Former Scottish Tory leader dismisses same-sex marriage

The former head of the Scottish Conservative Party has told constituents he will not be supporting the redefinition of marriage.

Edinburgh MSP David McLetchie argued that homosexual couples already had the same legal rights through civil partnerships and there was no reason for change.

Mr McLetchie said: “I welcome the establishment of civil partnerships in Scotland which means that civil partners now have the same legal rights and responsibilities as married couples in terms of their relationship with one another.

Intimidation

“Accordingly I do not see the need for further change.”

Organisations fighting to preserve the traditional definition of marriage believe homosexual groups should not have the right to redefine marriage for everyone and that people should not be intimidated into going along with it because of political correctness.

A spokesman for Scotland for Marriage, one such group, said: “Marriage is between one man and one woman.

“We draw on a well-researched evidence base which shows that, although death and divorce may prevent it, children do best when raised by their married mother and father.”

Reception

Same-sex marriage campaigners have been urging supporters across Scotland to contact their MSPs on the issue.

Later this month the Equality Network will hold a reception for the Equal Marriage campaign at the Scottish Parliament in Edinburgh.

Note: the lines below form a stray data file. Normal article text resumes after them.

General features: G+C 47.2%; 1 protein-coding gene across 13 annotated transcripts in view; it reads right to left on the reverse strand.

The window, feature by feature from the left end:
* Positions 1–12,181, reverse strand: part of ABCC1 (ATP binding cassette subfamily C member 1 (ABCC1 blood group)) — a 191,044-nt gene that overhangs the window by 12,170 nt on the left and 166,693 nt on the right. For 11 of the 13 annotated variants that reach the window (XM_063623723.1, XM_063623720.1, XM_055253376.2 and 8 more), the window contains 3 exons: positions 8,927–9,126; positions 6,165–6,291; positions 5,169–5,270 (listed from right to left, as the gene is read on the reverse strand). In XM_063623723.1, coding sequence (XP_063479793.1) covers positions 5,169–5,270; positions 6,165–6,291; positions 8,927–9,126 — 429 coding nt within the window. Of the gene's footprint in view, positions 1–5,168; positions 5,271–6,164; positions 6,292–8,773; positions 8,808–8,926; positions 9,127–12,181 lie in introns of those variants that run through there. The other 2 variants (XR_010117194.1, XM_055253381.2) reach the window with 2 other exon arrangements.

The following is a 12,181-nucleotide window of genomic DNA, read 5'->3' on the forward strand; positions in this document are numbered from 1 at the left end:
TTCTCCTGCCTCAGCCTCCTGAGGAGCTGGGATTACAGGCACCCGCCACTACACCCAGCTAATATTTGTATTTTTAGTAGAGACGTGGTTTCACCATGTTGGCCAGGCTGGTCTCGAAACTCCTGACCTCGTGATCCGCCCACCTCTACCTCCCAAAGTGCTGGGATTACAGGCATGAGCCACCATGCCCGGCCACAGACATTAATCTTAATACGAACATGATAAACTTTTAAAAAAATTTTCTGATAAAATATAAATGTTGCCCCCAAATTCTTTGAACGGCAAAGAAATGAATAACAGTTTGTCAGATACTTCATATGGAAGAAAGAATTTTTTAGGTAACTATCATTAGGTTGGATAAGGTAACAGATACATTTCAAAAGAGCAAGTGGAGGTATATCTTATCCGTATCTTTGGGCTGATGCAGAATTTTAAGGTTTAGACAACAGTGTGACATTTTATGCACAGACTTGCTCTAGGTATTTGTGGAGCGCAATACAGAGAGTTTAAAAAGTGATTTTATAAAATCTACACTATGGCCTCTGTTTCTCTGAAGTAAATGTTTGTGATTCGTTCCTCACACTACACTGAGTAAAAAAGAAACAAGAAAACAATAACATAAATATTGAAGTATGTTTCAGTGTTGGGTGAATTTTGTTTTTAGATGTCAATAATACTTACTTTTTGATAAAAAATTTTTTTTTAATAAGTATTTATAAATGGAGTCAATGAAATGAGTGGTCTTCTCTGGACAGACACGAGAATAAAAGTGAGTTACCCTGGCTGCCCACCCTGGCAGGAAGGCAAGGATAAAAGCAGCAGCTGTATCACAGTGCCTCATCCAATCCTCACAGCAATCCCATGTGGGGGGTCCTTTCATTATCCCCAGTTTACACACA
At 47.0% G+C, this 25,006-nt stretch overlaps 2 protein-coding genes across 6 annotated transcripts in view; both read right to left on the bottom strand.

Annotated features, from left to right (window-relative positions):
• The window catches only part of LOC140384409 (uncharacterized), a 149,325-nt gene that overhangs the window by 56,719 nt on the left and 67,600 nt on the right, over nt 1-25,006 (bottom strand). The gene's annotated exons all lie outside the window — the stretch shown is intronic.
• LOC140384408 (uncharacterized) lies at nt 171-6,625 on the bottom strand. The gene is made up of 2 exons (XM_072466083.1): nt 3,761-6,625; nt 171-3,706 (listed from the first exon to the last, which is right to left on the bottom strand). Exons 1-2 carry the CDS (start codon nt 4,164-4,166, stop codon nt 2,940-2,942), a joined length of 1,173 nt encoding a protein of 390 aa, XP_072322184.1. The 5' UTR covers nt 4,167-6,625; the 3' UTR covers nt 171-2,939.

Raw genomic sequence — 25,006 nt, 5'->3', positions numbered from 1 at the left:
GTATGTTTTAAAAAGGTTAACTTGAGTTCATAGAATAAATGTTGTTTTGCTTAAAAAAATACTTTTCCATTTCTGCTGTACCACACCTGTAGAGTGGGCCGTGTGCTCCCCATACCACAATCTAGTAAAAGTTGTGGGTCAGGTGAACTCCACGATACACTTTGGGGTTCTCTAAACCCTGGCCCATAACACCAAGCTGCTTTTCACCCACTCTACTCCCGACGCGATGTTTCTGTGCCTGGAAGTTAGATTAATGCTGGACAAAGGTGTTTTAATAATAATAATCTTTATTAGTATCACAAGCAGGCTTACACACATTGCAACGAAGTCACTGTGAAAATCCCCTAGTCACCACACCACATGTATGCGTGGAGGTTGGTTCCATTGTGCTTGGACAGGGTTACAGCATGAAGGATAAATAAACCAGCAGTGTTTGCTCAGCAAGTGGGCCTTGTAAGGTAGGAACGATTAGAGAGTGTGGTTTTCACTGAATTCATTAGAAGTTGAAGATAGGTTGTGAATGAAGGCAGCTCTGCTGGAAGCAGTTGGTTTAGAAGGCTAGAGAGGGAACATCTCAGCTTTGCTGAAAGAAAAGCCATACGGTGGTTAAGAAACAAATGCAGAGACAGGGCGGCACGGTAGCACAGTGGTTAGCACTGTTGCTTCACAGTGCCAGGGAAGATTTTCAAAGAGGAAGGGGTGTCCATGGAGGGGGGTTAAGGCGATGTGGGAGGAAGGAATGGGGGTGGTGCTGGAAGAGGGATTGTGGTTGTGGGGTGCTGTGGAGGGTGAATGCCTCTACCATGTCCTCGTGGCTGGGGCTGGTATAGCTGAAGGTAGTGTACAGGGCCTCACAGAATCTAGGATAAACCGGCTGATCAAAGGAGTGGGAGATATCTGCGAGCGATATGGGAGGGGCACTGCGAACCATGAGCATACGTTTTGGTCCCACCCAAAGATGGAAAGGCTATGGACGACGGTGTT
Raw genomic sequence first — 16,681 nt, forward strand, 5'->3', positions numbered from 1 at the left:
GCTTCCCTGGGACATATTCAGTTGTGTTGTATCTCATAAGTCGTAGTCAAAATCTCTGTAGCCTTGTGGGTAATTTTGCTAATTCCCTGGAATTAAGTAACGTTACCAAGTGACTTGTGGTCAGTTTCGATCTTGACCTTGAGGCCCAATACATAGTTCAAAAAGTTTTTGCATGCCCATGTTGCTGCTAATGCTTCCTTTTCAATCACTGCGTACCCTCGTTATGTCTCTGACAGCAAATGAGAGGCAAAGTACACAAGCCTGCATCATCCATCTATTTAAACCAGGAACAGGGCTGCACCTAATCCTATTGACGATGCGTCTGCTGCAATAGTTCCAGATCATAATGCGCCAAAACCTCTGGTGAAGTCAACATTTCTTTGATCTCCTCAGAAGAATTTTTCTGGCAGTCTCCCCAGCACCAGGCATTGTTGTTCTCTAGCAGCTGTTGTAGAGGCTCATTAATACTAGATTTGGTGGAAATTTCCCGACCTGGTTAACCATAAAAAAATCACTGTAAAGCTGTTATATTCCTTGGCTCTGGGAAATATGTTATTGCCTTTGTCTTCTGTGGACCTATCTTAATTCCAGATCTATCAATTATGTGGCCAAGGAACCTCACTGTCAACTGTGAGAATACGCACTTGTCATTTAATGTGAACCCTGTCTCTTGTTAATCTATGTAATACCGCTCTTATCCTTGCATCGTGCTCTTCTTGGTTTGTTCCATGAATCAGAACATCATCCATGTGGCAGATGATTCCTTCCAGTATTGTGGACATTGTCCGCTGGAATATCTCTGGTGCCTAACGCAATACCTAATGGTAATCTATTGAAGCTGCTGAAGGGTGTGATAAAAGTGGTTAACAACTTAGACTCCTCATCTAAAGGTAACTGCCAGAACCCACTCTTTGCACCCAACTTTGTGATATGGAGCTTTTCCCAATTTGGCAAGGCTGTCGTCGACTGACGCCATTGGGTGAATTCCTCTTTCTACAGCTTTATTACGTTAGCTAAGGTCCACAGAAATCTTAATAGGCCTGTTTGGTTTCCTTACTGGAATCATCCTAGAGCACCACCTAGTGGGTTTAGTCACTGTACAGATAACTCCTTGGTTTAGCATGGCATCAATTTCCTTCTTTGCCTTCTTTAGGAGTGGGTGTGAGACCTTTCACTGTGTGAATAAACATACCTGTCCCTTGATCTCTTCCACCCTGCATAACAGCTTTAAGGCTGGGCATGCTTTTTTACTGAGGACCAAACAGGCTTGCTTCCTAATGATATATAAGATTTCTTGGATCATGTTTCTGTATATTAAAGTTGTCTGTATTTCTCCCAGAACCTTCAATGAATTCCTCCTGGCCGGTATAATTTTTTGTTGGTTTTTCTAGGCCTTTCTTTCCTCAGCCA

It is being sponsored by MSPs from each of the main political parties, with Scottish Liberal Democrat leader Willie Rennie, Labour’s Jackie Baillie, SNP’s Joe Fitzpatrick and the Tories’ Jackson Carlaw all pledging their support.

Opposition

The Scottish Government’s plans to redefine marriage have encountered widespread opposition, with church leaders from more than 70 of Scotland’s largest evangelical churches, representing more than 20,000 people, signing a petition against it.

Muslim leaders, the Church of Scotland, the Free Presbyterian Church of Scotland, the Scottish Episcopal Church and the Roman Catholic Church are all opposed to the move.

The deadline for consultation responses closed last month, as Christians eagerly await news of how the Scottish Government will deal with the matter.

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